In the nineteen seventies, Romain Gary, a well-established French author, was at the height of his fame. He had already published twenty-four novels, many of which were best-sellers. He was a decorated war hero, a Chevalier de la légion d’honneur, and a French diplomat at the United Nations. He had also received the “Prix Goncourt” in 1956 for his novel Les Racines du ciel. He led a glamorous lifestyle in the upscale “7e arondissement” at la Rue du Bac in Paris; was married to the famous American film star Jean Seberg; and had many friends in Hollywood. Yet, despite all these outward signs of success, Romain Gary felt underappreciated as a writer. Wanting to reinvent himself, he …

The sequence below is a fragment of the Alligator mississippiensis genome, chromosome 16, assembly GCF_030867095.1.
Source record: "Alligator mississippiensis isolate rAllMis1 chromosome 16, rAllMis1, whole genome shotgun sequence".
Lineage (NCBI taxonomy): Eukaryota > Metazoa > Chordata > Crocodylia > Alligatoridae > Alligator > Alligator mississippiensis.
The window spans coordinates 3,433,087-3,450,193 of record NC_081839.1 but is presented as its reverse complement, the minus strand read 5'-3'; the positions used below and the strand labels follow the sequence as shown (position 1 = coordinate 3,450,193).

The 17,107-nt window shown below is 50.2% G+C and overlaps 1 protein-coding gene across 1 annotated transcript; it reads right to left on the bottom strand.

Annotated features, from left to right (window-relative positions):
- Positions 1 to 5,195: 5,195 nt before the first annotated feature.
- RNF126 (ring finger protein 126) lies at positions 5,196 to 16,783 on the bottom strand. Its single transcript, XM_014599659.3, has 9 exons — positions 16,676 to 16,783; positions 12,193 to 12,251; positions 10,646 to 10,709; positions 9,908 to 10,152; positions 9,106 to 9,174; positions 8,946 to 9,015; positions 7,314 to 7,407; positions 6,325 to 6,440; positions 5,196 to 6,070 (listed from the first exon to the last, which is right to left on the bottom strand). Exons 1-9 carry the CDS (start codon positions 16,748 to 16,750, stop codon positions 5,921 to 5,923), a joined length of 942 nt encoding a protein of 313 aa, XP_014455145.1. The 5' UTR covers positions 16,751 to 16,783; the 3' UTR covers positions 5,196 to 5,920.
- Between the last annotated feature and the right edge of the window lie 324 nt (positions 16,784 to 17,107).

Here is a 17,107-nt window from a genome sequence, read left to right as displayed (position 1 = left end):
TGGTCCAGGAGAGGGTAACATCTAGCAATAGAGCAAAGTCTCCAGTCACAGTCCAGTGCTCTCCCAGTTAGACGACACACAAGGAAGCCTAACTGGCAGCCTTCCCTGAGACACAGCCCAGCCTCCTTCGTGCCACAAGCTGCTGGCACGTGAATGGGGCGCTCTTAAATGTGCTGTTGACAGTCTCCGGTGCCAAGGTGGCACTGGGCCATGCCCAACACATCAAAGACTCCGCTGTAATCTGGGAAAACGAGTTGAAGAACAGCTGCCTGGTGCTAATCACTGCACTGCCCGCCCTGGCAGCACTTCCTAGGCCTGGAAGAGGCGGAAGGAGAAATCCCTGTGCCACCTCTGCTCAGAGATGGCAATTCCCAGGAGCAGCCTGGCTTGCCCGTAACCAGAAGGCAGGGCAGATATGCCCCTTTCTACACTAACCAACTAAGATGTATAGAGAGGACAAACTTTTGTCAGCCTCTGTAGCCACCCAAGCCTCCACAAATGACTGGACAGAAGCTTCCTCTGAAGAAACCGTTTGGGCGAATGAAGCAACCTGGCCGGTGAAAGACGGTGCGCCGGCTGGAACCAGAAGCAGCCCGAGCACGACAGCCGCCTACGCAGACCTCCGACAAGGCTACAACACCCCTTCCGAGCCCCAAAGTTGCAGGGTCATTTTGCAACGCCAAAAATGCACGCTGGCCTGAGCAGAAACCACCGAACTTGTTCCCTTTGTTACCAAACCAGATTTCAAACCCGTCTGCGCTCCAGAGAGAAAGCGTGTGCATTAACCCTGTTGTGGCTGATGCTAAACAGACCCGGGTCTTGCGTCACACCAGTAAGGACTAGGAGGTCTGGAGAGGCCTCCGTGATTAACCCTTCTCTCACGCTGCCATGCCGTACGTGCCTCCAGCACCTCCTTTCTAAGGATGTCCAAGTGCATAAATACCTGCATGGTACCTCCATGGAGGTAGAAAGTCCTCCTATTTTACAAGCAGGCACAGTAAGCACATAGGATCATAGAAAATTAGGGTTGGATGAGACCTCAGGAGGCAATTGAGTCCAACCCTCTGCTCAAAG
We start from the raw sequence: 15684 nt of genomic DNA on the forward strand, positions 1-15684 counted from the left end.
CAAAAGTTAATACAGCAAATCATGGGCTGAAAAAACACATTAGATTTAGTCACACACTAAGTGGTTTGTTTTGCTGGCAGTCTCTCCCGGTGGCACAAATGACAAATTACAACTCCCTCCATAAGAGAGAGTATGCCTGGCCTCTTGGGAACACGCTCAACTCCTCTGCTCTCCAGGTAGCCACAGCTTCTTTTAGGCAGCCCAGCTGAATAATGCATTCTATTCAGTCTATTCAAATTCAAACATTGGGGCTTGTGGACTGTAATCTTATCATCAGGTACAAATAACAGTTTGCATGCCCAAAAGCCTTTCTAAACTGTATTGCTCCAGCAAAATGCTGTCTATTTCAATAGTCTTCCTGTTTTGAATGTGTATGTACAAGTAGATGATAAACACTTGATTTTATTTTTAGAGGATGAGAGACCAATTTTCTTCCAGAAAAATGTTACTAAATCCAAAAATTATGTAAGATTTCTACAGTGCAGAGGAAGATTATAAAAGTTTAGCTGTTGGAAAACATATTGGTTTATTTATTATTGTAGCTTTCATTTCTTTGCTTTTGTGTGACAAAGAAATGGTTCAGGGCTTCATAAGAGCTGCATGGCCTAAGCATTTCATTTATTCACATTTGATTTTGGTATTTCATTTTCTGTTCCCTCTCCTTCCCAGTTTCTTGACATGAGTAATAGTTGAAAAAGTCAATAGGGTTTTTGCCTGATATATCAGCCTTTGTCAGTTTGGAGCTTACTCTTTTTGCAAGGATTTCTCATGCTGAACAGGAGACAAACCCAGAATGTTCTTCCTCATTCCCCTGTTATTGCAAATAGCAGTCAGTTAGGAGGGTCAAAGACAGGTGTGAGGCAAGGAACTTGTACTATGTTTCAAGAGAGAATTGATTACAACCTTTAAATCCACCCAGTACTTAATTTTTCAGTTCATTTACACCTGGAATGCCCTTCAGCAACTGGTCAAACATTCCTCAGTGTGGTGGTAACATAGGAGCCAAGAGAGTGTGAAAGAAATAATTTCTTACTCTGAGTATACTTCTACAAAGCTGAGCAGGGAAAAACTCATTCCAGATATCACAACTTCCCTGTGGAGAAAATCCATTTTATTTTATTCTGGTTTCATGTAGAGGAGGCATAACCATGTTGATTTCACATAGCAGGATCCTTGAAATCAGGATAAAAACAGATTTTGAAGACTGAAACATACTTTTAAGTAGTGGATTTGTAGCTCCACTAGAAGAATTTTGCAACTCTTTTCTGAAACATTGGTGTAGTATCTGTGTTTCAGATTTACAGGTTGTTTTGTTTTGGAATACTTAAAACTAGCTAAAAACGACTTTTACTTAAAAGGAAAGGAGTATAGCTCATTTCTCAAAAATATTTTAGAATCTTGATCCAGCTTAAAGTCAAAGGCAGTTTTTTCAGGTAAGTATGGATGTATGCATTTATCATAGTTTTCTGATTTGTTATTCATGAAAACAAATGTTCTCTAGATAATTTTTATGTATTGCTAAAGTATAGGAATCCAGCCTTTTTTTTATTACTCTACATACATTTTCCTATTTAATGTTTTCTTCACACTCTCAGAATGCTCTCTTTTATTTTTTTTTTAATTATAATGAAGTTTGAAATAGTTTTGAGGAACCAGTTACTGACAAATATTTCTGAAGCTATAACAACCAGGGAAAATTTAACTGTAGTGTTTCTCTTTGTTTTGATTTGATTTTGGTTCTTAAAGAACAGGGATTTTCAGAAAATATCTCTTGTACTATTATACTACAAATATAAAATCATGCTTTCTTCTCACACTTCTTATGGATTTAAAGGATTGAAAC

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Tirven-Gadum, Vina. "La Vie devant soi". The Literary Encyclopedia. First published 22 March 2014
[, accessed 29 November 2015.]